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Heart Problems Due to Meth Use and Treatment Facilities

Many people who use meth do not realize the damage that this drug can do to the heart. Using meth produces a false sense of well-being, energy, and euphoria. A person will push his or her body to their physical limits without thinking about the consequences. Long term use of meth can cause irreversible harm to the heart. These heart problems are the third most common reason meth users seek medical attention. Chronic use of meth can lead to the development of severe heart conditions, including heart failure. Among meth users, heart failure occurs more frequently in racial and ethnic minority populations.1

Meth Use, Addiction, and the Heart

Meth creates a chemical reaction in the brain and changes proteins there, which in turn creates inflammatory responses. Inflammation causes the heart and blood vessels to become damaged. As the heart and vessels become damaged, it takes longer for a person to feel the effects of the drug. This might be why users become so tolerant relatively quickly. Over time, prolonged use of meth reprograms the brain to only function when the chemical reactions from meth are introduced to the brain.

How Does Meth Affect the Heart?

Meth is a highly addictive substance that affects the central nervous system. Over time, using meth repeatedly causes the heart muscle to become enlarged, rigid, and thick. This makes it harder for the heart to pump blood. When a person takes meth and pushes their body to physical extremes, it makes the heart work faster.

Heart strain results in palpitations in users. This makes the heart rate increase and over time will weaken the heart. The resulting loss of blood flow to the heart and other organs puts meth users at risk for stroke.2

The widespread use of meth is creating a challenging condition for cardiologists in the form of unique types of heart failure. Most meth users tend to be young and have poor prognoses. A recent study showed that meth users often have other substance abuse problems along with mood and anxiety disorders, which makes it even more difficult to accurately treat heart conditions.

Specific Cardiac Problems Related to Meth Use

There are specific cardiac problems that can be caused by meth use. These include:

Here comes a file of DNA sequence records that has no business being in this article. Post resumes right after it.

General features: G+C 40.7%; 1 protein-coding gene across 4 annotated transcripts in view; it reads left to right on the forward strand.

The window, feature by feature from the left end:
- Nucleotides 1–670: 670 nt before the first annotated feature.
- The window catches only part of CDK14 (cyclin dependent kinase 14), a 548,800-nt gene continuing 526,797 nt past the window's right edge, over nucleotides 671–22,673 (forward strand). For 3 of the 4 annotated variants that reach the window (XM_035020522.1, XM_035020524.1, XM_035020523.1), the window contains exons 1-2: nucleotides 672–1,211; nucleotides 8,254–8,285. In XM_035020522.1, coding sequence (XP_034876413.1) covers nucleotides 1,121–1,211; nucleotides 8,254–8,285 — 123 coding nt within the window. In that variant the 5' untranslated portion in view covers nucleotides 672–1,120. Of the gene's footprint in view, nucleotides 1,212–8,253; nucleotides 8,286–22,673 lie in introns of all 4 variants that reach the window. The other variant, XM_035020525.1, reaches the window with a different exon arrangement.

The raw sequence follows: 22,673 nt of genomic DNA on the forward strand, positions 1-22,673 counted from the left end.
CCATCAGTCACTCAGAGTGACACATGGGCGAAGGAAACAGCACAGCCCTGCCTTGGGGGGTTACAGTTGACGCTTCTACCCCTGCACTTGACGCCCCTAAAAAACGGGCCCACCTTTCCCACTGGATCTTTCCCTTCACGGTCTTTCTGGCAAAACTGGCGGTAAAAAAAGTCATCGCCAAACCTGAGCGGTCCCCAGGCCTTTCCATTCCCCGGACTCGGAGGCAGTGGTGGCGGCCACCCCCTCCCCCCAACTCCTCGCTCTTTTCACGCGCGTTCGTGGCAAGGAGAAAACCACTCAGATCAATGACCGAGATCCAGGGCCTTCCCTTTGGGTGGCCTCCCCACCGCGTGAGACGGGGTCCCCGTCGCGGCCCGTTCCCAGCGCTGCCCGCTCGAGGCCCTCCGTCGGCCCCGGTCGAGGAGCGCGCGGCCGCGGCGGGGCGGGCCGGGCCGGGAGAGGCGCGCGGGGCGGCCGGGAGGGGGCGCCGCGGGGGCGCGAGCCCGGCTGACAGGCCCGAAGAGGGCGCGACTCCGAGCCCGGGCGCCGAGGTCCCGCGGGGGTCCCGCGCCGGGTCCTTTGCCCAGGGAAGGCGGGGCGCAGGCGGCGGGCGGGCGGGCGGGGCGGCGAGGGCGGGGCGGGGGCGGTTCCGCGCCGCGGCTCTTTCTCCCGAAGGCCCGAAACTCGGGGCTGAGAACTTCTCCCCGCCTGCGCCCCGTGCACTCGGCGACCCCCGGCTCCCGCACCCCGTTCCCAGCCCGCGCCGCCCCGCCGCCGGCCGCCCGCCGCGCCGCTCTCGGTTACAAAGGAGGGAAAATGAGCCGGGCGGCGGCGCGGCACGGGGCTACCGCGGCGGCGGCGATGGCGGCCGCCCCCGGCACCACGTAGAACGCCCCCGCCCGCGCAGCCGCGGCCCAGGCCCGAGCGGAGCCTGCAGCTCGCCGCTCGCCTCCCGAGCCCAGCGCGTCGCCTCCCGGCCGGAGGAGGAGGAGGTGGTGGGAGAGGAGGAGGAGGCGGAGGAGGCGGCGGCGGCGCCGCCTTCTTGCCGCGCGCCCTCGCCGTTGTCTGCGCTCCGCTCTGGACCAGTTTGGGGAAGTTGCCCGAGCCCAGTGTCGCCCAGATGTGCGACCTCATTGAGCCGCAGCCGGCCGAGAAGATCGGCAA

• Arrhythmias occur when the heart beats irregularly. This is the most commonly reported adverse cardiovascular effect of meth use. It often involves shortness of breath and high blood pressure.
  • Coronary artery disease. This is a form of chronic cardiovascular disease commonly associated with meth use. Chronic users are at higher risk for the premature and accelerated development of coronary artery disease because meth can induce cardiomyopathy. Cardiomyopathy is a heart disease that makes it harder for the blood to pump to the rest of the body.3
  • Chest pain. Meth use can lead to chest pains and a feeling of heavy pressure on the heart. These are the first early warning signs of a heart attack. A 2012 study examined how meth use affects the hearts of rats. The study showed that meth use can cause arrhythmia, internal bleeding and heart failure.4

.The increased in blood pressure makes meth users at high risk for heart attacks and strokes. Even more alarming is that these factors also play a role in other heart-related conditions. The scariest reality is that even young meth users can die suddenly from heart attacks—even if they have no previous health issues.

Why Meth Is the Drug of Choice

In 2017, the National Survey on Drug Use and Health reported that approximately 1.6 million people reported using in the last year. Of those, the average user is just 23.3. years old.5

Almost 1 million people report having a meth use disorder – that means, they have conditions that require medical attention and care, including heart problems and other disabilities.

Meth is often the preferred drug because of its affordability and availability.6

Finding Meth Addition Treatment Facilities

Meth is powerfully habit forming. Each time a hit of meth is inhaled, it can cause changes to key receptors in the brain and heart. This damage is often irreparable. The good news is that we understand the complexity of this problem and combine the most effective behavioral therapies for in-depth, comprehensive treatment. Call us today for a free assessment. We can answer your questions about treatment and help you locate options in your area. Get help today before it is too late.

Sources

  1. Mau, M.K., Asao, K., Efird, J., Ratner, R., Hafi, M., Seto, T. (2009). Risk factors associated with methamphetamine use and heart failure among native Hawaiians and other Pacific Island peoplesVasc Health Risk Manag, 5(1):45–52.
  2. QutrioBaloch, Z., Hussain, M., Agha Abbas, S., Perez, J.L., Ayyaz,(2018). Methamphetamine-Induced Cardiomyopathy (MACM) in a Middle-Aged Man; a Case ReportEmerg (Tehran) 6(1):e9.
  3. Kaye, S., McKetin,, R. (2005) Cardiotoxicity associated with methamphetamine use and signs of cardiovascular pathology among methamphetamine users, Sydney: National Drug and Alcohol Research Centre.
  4. Reinberg, S. (n.d.). Methamphetamine Tied to Heart Problems.
  5. National Institute on Drug Abuse. (2019). Methamphetamine : What is the scope of methamphetamine misuse in the United States?
  6. Durell, T.M., Kroutil, L.A., Crits-Christoph, P., Barchha, N., Van Brunt, D.L. (2008). Prevalence of nonmedical methamphetamine use in the United StatesSubst Abuse Treat Prev Policy, 3:19.

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